After binding our vertex buffer object (or VBO) we want to send our vertex data for our VBO. We do this with glBufferData(). This first argument is what type of buffer data we're sending. The second argument is the size of our buffer data in bytes. Since we're sending 4 LVertexPos2Ds, the size is 4 times the size of a LVertexPos2D. The third argument is the address of our vertex data. The last argument is how the data is expected to be handled so the driver can act accordingly. Since we're sending the data once and draw with it multiple times, we set it to "GL_STATIC_DRAW".

Now that our vertex data is in a buffer on the GPU, let's do the same with the index data.
From LUtil.cpp
//Create IBO glGenBuffers( 1, &gIndexBuffer ); glBindBuffer( GL_ELEMENT_ARRAY_BUFFER, gIndexBuffer ); glBufferData( GL_ELEMENT_ARRAY_BUFFER, 4 * sizeof(GLuint), gIndices, GL_STATIC_DRAW ); return true; }
As you can see, creating an index buffer object (or IBO) works pretty much the same as creating a VBO. However, since we're dealing with index data instead of vertex data, we want to specify this using "GL_ELEMENT_ARRAY_BUFFER".
From LUtil.cpp
void render() { //Clear color buffer glClear( GL_COLOR_BUFFER_BIT ); //Enable vertex arrays glEnableClientState( GL_VERTEX_ARRAY ); //Set vertex data glBindBuffer( GL_ARRAY_BUFFER, gVertexBuffer ); glVertexPointer( 2, GL_FLOAT, 0, NULL );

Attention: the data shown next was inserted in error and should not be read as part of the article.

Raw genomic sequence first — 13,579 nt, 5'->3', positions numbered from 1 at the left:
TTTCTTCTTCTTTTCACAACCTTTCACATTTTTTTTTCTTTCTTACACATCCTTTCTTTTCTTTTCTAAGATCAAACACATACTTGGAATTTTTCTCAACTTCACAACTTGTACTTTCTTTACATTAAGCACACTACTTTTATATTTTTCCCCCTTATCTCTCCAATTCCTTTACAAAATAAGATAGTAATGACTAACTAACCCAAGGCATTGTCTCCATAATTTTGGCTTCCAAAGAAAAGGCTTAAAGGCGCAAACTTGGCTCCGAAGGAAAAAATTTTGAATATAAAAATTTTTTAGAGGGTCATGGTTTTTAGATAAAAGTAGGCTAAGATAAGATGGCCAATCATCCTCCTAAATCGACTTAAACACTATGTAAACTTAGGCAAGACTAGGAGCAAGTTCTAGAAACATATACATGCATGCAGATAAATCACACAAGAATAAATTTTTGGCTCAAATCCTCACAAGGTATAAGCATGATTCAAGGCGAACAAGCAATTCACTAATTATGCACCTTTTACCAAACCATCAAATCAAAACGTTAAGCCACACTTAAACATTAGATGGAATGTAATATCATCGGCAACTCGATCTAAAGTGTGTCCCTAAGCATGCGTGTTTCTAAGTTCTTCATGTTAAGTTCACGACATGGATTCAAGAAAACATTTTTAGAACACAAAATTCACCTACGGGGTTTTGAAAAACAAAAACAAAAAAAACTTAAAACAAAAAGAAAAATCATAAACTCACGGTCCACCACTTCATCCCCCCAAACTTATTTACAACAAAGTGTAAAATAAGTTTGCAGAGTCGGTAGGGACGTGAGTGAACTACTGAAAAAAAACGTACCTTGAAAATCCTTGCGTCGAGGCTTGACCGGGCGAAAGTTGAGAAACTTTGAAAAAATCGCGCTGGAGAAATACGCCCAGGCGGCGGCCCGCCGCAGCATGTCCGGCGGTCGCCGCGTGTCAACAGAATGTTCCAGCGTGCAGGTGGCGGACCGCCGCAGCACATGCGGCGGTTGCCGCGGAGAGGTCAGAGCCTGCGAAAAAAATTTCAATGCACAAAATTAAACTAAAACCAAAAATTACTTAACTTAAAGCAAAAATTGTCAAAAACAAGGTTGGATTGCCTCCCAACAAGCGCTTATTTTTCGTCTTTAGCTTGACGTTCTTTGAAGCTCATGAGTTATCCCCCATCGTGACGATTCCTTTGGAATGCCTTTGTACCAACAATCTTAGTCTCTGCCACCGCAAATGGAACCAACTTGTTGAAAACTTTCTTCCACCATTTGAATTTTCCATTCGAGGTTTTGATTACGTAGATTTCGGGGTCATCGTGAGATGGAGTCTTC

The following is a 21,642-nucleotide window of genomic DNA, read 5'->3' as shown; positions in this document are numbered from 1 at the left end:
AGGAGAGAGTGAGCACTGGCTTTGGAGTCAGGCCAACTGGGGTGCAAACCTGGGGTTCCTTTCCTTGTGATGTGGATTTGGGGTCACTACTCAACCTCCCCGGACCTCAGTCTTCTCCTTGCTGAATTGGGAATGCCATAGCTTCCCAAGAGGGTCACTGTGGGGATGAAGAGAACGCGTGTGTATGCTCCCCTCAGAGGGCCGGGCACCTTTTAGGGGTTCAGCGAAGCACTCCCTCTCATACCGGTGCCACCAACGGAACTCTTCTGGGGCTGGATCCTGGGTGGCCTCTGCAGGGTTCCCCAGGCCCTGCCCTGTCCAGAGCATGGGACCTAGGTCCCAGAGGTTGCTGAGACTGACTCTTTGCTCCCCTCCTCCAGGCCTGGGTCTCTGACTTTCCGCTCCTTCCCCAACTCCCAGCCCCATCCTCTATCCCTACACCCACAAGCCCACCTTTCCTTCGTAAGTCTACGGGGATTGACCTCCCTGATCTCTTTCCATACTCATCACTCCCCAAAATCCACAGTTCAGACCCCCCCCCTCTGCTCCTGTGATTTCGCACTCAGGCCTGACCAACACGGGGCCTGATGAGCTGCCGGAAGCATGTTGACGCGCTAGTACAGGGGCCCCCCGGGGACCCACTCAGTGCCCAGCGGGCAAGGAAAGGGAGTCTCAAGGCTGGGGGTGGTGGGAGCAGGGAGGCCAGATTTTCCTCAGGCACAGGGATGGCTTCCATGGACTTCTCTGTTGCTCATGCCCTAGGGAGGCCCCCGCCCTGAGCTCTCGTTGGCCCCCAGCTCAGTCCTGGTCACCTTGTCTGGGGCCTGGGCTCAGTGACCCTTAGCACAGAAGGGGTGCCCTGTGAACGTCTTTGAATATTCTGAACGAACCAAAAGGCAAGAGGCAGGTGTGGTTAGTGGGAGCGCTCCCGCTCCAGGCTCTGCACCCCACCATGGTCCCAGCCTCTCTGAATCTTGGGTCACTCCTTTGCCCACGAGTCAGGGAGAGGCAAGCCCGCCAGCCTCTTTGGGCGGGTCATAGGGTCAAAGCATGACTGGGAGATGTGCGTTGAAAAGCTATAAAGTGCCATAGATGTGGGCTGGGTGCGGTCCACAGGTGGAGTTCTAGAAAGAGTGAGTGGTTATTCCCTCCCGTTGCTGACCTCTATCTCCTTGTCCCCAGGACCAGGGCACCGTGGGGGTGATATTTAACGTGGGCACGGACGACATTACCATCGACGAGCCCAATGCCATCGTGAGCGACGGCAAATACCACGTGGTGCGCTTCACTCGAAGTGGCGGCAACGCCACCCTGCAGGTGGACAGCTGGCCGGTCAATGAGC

At the top of our rendering function, we clear the screen and enable vertex arrays like before. This time we're going to use the vertex data from our VBO, so we bind the VBO using glBindBuffer(). Now when we call glVertexPointer() to set our vertex data, it will get it from the memory of our VBO. Since we want it to get the vertex data from the start of the VBO, we give it an address of NULL (which is equal to 0).
From LUtil.cpp
//Draw quad using vertex data and index data glBindBuffer( GL_ELEMENT_ARRAY_BUFFER, gIndexBuffer ); glDrawElements( GL_QUADS, 4, GL_UNSIGNED_INT, NULL ); //Disable vertex arrays glDisableClientState( GL_VERTEX_ARRAY ); //Update screen glutSwapBuffers(); }
After setting our current vertex data, we want to set our current index data with glBindBuffer(). Again, since in index data and not vertex data, we specify "GL_ELEMENT_ARRAY_BUFFER" for our buffer.

After our VBO and IBO are bound, we draw with them using glDrawElements(). The first argument is what kind of geometry you want to draw. The second is how many elements you want to draw, and because we have it 4 indices in our IBO we want to draw 4. The third argument is the data type for our indices, and the last the address of our index data. Remember that because we have an IBO currently bound, the address we give glDrawElements() will be from IBO memory. Like with our VBO, we want glDrawElements() to read it from the beginning so we give it an address of NULL.

Alternatively, you could not bind an IBO and just give glDrawElements() the pointer to our index data. This has the same pitfalls as using straight vertex arrays where you have to send the index data to the GPU every time you have a new set of indices. That and straight vertex arrays are deprecated in OpenGL 3.0+.

After we're done drawing our VBO, we disable vertex arrays and update the screen.
Download the media and source code for this tutorial here.